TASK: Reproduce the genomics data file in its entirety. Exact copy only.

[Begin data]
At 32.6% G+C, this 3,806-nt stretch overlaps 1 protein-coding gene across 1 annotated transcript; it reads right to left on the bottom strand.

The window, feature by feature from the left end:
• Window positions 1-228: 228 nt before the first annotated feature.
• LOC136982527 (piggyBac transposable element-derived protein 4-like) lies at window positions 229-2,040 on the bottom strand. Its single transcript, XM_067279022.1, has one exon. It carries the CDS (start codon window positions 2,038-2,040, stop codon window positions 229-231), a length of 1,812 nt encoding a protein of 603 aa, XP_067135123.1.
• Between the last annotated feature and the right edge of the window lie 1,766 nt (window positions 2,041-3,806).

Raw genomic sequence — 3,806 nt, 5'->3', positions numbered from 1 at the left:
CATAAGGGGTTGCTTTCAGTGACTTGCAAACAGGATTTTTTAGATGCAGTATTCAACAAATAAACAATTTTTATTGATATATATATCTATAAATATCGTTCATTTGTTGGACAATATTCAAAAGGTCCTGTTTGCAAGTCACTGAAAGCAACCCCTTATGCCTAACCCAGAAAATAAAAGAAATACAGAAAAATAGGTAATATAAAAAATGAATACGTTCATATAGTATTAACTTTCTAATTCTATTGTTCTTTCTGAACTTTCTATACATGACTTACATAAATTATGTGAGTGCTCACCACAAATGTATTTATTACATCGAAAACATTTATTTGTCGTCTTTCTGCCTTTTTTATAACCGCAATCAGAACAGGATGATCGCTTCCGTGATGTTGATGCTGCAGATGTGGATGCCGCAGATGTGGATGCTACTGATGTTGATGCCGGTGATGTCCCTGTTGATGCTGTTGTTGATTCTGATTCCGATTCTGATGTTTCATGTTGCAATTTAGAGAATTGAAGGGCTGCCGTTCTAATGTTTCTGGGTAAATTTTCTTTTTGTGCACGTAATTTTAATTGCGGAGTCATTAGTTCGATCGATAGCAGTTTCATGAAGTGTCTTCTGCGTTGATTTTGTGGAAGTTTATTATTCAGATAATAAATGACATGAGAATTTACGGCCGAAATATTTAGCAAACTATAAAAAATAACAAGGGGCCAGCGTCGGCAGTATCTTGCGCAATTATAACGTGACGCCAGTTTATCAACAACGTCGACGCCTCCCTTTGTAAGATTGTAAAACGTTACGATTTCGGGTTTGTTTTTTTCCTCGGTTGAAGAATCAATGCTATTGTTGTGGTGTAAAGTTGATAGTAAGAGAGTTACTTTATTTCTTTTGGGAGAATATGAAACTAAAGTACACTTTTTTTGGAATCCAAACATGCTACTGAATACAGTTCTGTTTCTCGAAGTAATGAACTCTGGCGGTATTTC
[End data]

At 32.6% G+C, this 3,806-nt stretch overlaps 1 protein-coding gene across 1 annotated transcript; it reads right to left on the bottom strand.

The window, feature by feature from the left end:
• Window positions 1-228: 228 nt before the first annotated feature.
• LOC136982527 (piggyBac transposable element-derived protein 4-like) lies at window positions 229-2,040 on the bottom strand. Its single transcript, XM_067279022.1, has one exon. It carries the CDS (start codon window positions 2,038-2,040, stop codon window positions 229-231), a length of 1,812 nt encoding a protein of 603 aa, XP_067135123.1.
• Between the last annotated feature and the right edge of the window lie 1,766 nt (window positions 2,041-3,806).

Raw genomic sequence — 3,806 nt, 5'->3', positions numbered from 1 at the left:
CATAAGGGGTTGCTTTCAGTGACTTGCAAACAGGATTTTTTAGATGCAGTATTCAACAAATAAACAATTTTTATTGATATATATATCTATAAATATCGTTCATTTGTTGGACAATATTCAAAAGGTCCTGTTTGCAAGTCACTGAAAGCAACCCCTTATGCCTAACCCAGAAAATAAAAGAAATACAGAAAAATAGGTAATATAAAAAATGAATACGTTCATATAGTATTAACTTTCTAATTCTATTGTTCTTTCTGAACTTTCTATACATGACTTACATAAATTATGTGAGTGCTCACCACAAATGTATTTATTACATCGAAAACATTTATTTGTCGTCTTTCTGCCTTTTTTATAACCGCAATCAGAACAGGATGATCGCTTCCGTGATGTTGATGCTGCAGATGTGGATGCCGCAGATGTGGATGCTACTGATGTTGATGCCGGTGATGTCCCTGTTGATGCTGTTGTTGATTCTGATTCCGATTCTGATGTTTCATGTTGCAATTTAGAGAATTGAAGGGCTGCCGTTCTAATGTTTCTGGGTAAATTTTCTTTTTGTGCACGTAATTTTAATTGCGGAGTCATTAGTTCGATCGATAGCAGTTTCATGAAGTGTCTTCTGCGTTGATTTTGTGGAAGTTTATTATTCAGATAATAAATGACATGAGAATTTACGGCCGAAATATTTAGCAAACTATAAAAAATAACAAGGGGCCAGCGTCGGCAGTATCTTGCGCAATTATAACGTGACGCCAGTTTATCAACAACGTCGACGCCTCCCTTTGTAAGATTGTAAAACGTTACGATTTCGGGTTTGTTTTTTTCCTCGGTTGAAGAATCAATGCTATTGTTGTGGTGTAAAGTTGATAGTAAGAGAGTTACTTTATTTCTTTTGGGAGAATATGAAACTAAAGTACACTTTTTTTGGAATCCAAACATGCTACTGAATACAGTTCTGTTTCTCGAAGTAATGAACTCTGGCGGTATTTC